First Bite

First Bite

Truc Linh

By Heather Irwin

Editor’s note: First Bite is a new concept in restaurant writing. We invite you to come along with our writers as they–informed, intelligent eaters like yourselves–have a simple meal at an area restaurant, just like you do. This is not a go-three-times, try-everything-on-the-menu report; rather, this is a quick snapshot of a single experience.

Word went out around the office Wednesday, right around lunch time. “Anyone want trucklin?” Well, Wednesday is my brown-bag day. I loathe it more than any other day, gutting down a soggy sandwich or frozen entrée dragged from home. But my budget is tight, so I declined to put in my order for, well, whatever trucklin might be, feeling rather smug in my penny-pinching ways.

A half an hour later, as fragrant takeout bags made their way into our office kitchen, I cursed my decision. Damn! Lovely noodles! Damn! Spicy beef! Sweet sprigs of basil, earthy bean sprouts and pungent lime hung heavily throughout the office. As did my heart. Poor, hungry me.

Truc Linh, I learned all too late, is the new favorite takeout Vietnamese of my food-wise compatriots. Steaming styrofoam boxes filled with noodles, beef and pho, along with neat little purses of fresh veggie accoutrements and sweet and spicy sauces are the staples of the family-owned restaurant neatly situated on the Windsor town square.

Noon couldn’t come soon enough the following day. With steely determination, I drove down to Truc Linh where it is entirely possible to eat in as well as take out. Ah, sweet Vietnamese delight! The restaurant itself is simply outfitted, somewhat upscale from the usual noodle joint, but certainly not a place where slurping noodles and drinking a Coke right from the can would be frowned upon. On warm days, there’s even a pleasant patio to sit at and sip a preserved plum drink ($2) or a soda ($1.25).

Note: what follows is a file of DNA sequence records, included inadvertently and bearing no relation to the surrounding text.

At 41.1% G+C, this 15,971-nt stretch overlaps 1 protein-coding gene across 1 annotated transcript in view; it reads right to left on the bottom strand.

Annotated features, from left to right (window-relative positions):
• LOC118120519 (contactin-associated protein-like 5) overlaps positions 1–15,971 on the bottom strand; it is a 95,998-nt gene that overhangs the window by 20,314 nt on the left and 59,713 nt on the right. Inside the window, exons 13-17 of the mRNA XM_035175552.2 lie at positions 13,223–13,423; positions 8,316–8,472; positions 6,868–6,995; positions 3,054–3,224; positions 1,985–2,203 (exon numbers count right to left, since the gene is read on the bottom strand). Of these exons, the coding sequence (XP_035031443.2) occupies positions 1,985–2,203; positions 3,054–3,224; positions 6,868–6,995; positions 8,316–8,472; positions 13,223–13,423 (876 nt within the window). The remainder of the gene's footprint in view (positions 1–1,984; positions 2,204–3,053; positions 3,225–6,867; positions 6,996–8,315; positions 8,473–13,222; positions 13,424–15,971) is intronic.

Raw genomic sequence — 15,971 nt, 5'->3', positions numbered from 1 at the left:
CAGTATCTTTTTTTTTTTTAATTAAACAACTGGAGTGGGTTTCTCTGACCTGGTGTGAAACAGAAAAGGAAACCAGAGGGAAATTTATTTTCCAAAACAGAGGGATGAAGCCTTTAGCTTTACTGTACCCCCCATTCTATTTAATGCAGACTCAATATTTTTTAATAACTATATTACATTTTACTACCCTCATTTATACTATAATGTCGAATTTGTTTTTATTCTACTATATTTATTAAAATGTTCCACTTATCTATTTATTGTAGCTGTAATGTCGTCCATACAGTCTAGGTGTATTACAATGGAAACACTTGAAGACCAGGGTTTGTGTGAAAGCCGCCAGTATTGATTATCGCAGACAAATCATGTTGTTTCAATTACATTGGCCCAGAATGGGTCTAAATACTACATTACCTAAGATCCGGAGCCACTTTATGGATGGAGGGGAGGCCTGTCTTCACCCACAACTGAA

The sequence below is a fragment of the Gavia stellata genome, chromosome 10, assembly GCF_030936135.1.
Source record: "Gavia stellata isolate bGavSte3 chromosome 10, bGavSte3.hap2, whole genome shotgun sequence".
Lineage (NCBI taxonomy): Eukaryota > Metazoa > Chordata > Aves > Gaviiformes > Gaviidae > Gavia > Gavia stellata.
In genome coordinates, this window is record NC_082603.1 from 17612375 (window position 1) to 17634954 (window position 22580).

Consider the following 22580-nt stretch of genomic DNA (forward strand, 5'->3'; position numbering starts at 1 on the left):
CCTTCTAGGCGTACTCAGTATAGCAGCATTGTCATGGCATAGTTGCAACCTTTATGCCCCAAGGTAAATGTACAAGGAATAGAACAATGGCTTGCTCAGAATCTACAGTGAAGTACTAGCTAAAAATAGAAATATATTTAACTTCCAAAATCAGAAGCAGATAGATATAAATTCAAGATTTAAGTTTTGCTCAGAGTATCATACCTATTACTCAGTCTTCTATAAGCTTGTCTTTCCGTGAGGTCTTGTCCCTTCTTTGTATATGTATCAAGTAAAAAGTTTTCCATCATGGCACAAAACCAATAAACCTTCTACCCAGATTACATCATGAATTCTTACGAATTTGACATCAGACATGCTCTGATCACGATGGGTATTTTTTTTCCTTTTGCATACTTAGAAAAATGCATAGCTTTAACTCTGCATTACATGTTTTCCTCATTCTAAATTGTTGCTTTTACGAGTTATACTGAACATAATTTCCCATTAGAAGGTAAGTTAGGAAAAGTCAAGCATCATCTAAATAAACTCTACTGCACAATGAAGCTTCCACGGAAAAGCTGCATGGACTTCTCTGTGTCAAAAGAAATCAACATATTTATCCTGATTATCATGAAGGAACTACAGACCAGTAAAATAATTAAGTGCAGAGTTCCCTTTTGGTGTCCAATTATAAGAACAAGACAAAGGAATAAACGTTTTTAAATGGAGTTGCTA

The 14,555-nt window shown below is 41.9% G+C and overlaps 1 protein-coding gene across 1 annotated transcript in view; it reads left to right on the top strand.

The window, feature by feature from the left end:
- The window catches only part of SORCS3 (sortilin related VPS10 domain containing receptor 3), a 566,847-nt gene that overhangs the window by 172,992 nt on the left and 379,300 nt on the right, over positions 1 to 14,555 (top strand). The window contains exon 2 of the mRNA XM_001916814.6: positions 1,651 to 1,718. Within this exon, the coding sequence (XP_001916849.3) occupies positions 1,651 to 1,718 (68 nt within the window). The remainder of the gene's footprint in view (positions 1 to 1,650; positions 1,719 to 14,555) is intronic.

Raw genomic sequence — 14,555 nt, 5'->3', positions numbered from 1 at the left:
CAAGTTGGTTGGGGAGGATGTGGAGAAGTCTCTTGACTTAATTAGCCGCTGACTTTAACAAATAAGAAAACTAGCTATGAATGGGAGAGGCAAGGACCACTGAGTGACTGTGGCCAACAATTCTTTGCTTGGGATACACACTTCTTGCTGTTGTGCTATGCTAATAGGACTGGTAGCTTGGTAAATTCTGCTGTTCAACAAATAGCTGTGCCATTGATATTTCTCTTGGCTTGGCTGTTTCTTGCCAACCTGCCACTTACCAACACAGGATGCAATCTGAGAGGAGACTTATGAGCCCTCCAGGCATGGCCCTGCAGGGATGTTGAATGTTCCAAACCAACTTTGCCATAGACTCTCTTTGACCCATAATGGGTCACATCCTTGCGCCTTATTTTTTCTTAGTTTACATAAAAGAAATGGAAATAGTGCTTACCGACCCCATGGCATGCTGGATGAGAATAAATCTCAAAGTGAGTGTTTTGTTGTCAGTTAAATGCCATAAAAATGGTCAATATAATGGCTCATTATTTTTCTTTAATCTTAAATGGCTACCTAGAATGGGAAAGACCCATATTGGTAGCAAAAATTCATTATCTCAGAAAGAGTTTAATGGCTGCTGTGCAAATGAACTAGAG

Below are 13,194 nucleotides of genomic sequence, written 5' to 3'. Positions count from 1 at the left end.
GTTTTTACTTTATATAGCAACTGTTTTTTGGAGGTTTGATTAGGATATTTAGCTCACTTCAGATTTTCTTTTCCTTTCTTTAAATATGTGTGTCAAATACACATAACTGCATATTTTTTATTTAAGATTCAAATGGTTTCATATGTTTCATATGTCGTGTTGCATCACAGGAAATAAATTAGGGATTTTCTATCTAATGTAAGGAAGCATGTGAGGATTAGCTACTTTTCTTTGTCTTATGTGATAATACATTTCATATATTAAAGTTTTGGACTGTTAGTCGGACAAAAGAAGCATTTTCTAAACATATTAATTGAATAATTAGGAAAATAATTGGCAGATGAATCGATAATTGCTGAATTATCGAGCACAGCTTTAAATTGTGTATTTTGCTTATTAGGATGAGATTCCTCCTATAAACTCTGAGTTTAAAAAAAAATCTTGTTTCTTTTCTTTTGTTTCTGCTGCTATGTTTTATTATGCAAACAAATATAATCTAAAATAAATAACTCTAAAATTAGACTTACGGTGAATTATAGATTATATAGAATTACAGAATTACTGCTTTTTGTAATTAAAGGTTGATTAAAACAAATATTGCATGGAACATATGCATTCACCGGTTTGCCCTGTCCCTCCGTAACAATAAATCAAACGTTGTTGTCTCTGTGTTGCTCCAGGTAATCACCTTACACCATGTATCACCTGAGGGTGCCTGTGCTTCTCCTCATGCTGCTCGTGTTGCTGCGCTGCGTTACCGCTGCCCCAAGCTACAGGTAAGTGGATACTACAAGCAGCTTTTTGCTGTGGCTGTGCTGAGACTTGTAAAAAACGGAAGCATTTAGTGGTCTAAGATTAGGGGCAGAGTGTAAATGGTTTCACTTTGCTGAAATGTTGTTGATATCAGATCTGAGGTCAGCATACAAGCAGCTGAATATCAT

The menu is fairly basic Vietnamese fare, with the much-appreciated help of photos and numbers by which to order (because of course, I can never say “bun tom” without giggling stupidly). I headed straight for the A-5 (shrimp spring roll, $4.50), which is the now-ubiquitous unfried fresh spring roll. With a chewy outside and plenty of mint, cilantro and veggies tucked inside, it’s a lovely little rice-paper-wrapped salad.

Dipped in a fragrant peanut sauce, the whole thing verges on food pyramid perfection–meat, veggies, starch and protein! Take a bit of heed: if you get it to go, the sticky-rice wrappers tend to cling to each other and rip, making for an ugly mess on your lap should you be driving and eating–which, of course, I would never do. And I especially would never figure out that putting the dipping sauce in the cup holder works like a charm when eating at 70mph. No way. The fried pork wontons (A-2, $4.50) are passable, but lack the sprightly allure of the spring rolls.

As for main courses, they’re broken into soups (or pho), rice plates and my personal favorite, vermicelli (or bun). As the heat of summer rapidly approaches, bun’s cool noodles and cucumber bits tossed with crunchy veggies, an array of leafy bits and a few tasty slices of meat all drenched with a spicy, sweet fish sauce make for a perfect light lunch.

In the vermicelli (as in many other Vietnamese dishes), meat is used as part of a chorus of flavors, rather than a quivering, flabby diva smacked center stage. The best of the bunch is the B-11 ($7.75), thin slices of barbecue pork, prawns and a fried egg roll perched atop a mound of slippery noodles. The idea is to dip, slurp and generally mix the whole thing together in a tasty mess. Just make sure to bring an extra order back for your office mates.

Truc Linh, 810 McClelland Drive, Windsor. Open for lunch and dinner, Tuesday-Saturday. 707.838.6746.

From the April 13-19, 2005 issue of the North Bay Bohemian.

© Metro Publishing Inc.

Previous articleNews of the Food
Next articleBriefs
Sonoma County Library